Charles Blahous

Visiting Fellow

Charles Blahous is a Hoover visiting fellow specializing in domestic economic policy. His areas of expertise include retirement security, with an emphasis on Social Security and employer-provided defined benefit pensions, as well as federal fiscal policy, entitlements, demographic change, economic stimulus, financial market regulation, and health care reform.

From 2010 to 2015, Blahous served as one of the two public trustees for the Social Security and Medicare Programs. From 2007 to 2009, he served as deputy director of President Bush's National Economic Council. From 2001 to 2007, Blahous served as a special assistant to the president for economic policy, first covering retirement security issues and later encompassing energy policy. In 2001, he served as the executive director of the bipartisan President's Commission to Strengthen Social Security.

From 2000 to 2001, Blahous led the Alliance for Worker Retirement Security, a private-sector coalition dedicated to the fiscally responsible reform of Social Security. From 1996 to 2000, he served as policy director for US senator Judd Gregg (R-NH). From 1989 to 1996, he served in the office of Senator Alan Simpson (R-WY), first as a Congressional Science Fellow sponsored by the American Physical Society and, from 1994 to 1996, as the senator's legislative director.

Blahous’s latest publications include Social Security: The Unfinished Work (Hoover Press, 2010) and Pension Wise: Confronting Employer Pension Underfunding—and Sparing Taxpayers the Next Bailout (Hoover Press, 2010). He is also the author of Reforming Social Security. He has published in a number of periodicals including National Affairs, Financial Times, Politico, National Review, Harvard Journal of Legislation, Baseball Research Journal, and the Journal of Chemical Physics. He was named to SmartMoney's "Power 30" list in 2005. His public appearances include various radio and television programs including "Ask the White House," and speeches on university and college campuses.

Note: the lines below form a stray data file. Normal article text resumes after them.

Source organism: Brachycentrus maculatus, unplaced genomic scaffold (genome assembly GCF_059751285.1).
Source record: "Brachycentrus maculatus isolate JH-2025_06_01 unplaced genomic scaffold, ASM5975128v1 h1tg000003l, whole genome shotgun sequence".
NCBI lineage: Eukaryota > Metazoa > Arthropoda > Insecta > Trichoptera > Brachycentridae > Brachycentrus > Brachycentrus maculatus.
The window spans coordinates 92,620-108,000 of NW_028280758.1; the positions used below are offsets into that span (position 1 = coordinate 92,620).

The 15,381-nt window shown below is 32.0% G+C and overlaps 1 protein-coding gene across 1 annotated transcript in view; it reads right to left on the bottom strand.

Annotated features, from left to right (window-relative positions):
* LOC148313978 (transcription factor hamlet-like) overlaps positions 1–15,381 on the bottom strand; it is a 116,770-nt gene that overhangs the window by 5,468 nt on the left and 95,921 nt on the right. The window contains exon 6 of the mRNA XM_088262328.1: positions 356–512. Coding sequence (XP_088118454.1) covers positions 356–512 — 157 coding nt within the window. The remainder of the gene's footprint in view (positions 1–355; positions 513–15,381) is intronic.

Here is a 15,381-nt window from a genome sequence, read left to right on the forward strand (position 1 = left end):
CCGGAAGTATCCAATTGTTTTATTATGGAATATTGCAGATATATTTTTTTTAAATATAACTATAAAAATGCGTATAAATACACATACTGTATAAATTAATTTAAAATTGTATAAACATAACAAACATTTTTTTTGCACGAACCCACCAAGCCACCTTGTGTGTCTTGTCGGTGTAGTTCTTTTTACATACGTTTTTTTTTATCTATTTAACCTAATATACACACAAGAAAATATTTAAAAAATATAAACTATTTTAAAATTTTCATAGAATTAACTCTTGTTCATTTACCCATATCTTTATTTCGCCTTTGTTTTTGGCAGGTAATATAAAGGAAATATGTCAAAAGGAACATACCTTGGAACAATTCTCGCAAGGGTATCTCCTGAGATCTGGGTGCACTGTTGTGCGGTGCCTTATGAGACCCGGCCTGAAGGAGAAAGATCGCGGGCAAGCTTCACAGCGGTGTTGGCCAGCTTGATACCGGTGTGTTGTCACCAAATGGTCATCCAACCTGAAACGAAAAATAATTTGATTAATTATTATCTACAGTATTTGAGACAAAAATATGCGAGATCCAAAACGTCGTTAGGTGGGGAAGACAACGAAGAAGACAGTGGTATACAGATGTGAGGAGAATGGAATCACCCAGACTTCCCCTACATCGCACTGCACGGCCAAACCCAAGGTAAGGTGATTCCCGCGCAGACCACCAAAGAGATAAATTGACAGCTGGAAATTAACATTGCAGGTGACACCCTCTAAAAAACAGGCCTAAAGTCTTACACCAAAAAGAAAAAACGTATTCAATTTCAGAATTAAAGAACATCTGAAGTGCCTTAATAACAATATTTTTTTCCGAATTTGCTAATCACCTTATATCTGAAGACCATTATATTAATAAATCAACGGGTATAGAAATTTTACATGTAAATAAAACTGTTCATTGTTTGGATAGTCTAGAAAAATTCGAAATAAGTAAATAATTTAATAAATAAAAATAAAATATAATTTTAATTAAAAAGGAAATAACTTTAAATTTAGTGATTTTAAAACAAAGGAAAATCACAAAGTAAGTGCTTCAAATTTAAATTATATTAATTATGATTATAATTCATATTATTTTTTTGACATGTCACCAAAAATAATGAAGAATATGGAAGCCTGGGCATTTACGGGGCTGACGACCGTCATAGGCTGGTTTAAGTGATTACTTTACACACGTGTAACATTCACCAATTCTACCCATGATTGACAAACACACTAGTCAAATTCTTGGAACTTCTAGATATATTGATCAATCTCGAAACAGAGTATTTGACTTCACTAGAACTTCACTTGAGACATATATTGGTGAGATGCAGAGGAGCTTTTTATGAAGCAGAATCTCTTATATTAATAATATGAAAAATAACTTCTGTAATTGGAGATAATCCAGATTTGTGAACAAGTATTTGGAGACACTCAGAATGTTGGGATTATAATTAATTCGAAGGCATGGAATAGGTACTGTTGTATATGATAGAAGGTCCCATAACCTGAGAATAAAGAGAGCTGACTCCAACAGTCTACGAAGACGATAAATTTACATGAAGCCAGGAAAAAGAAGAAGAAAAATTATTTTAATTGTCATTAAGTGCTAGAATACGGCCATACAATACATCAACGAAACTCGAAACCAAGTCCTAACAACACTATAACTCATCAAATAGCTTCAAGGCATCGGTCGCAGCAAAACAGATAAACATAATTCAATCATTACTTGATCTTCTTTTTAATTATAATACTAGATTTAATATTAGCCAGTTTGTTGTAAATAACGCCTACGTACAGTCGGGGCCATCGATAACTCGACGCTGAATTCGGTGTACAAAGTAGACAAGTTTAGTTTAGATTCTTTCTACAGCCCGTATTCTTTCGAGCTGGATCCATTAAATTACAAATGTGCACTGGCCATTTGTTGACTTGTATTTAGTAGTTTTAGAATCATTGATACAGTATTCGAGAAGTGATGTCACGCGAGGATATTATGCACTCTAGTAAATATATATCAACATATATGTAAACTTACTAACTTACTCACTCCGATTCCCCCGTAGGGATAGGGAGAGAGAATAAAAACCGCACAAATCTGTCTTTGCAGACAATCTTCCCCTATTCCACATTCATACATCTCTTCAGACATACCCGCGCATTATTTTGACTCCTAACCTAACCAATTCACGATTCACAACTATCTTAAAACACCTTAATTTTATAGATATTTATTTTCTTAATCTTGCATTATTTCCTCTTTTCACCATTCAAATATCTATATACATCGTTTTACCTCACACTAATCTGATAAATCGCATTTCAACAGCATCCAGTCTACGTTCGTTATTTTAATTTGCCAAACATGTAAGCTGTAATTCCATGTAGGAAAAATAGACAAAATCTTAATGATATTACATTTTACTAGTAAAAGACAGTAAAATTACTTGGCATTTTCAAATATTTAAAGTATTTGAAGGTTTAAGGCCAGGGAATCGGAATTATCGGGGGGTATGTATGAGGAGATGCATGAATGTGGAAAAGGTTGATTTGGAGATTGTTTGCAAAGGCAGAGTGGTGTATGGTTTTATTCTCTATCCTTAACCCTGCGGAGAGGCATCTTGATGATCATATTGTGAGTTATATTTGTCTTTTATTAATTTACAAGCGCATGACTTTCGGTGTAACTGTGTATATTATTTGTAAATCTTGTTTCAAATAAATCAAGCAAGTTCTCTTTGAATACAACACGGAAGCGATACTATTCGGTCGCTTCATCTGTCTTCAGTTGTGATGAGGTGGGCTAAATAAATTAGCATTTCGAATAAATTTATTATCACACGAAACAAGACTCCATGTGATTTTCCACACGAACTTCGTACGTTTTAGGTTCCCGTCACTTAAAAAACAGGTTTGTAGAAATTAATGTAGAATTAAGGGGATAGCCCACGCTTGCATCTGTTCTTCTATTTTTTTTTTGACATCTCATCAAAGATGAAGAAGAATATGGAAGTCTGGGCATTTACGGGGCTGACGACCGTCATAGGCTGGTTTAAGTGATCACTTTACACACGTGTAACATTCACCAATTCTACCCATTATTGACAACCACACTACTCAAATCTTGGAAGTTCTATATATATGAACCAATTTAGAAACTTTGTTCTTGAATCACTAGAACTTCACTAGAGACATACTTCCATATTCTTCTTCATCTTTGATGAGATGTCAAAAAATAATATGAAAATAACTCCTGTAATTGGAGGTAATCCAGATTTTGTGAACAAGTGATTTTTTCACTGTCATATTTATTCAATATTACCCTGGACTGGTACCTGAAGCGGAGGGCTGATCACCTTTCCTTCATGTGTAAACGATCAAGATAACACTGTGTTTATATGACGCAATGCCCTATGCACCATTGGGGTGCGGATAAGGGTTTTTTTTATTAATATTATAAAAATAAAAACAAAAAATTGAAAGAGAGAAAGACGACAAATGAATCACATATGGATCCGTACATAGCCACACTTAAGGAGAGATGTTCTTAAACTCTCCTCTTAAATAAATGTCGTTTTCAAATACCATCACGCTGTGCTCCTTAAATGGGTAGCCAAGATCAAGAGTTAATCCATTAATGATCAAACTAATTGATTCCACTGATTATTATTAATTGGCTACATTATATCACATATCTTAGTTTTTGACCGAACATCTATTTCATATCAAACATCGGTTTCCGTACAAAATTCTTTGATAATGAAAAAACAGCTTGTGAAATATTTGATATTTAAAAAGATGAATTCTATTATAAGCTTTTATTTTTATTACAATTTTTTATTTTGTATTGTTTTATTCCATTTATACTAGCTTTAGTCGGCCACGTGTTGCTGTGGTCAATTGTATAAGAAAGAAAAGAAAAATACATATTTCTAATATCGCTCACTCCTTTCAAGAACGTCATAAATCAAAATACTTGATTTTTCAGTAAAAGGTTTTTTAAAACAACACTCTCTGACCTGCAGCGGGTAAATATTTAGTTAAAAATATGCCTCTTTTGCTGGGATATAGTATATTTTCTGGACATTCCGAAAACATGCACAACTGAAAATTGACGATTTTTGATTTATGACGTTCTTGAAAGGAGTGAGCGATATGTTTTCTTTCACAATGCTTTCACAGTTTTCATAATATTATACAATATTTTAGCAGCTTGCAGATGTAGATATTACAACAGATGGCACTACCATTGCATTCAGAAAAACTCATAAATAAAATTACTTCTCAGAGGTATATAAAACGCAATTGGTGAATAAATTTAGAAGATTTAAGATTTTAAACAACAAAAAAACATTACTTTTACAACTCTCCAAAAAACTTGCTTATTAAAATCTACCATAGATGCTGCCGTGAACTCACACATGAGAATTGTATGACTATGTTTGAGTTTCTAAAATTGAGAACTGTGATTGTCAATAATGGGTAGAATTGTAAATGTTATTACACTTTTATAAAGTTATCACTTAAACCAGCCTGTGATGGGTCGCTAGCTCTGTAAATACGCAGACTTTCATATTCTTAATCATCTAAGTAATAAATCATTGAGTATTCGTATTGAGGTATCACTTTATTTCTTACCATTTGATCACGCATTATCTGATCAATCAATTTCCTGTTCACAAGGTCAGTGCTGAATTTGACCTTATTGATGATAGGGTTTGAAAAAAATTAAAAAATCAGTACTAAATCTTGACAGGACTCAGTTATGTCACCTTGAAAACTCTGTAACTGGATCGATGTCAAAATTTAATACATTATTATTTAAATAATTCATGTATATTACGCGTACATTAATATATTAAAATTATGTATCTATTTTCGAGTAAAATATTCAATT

Blahous has a PhD in computational quantum chemistry from the University of California at Berkeley and an AB from Princeton University, where he won the McKay Prize in Physical Chemistry.

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Recent Commentary

In the News

What Medicare For All Means For Doctors And Hospitals

quoting Charles Blahousvia
Monday, March 18, 2019

Americans generally don’t like the idea of giving up their private health insurance. Hospitals and doctors don’t want them to, either. Private insurers typically pay medical providers a whole lot more than Medicare and Medicaid. And that’s one of the main reasons why many hospitals and doctors oppose Medicare for all proposals that would eliminate or minimize private insurance.

In the News

Editorial: ‘Medicare For All’ Faces Big Hurdles

quoting Charles Blahousvia Providence Journal
Thursday, March 7, 2019

The American health-care system tends to evoke the famous opening of Charles Dickens’ “A Tale of Two Cities”: the best of times, the worst of times.

In the News

'Medicare For All' Is An Expensive Wrecking Ball

with Charles Blahousvia The Hill
Thursday, March 7, 2019

"Medicare for all" sounds good and may make good electioneering slogan sense for presidential candidates like Sens. Cory Booker (D-N.J.), Elizabeth Warren (D-Mass.), Bernie Sanders (I-Vt.) and Kamala Harris (D-Calif.). It is a sales pitch to younger voters and will likely remain popular — at least until the public really understands what an expensive wrecking ball it is.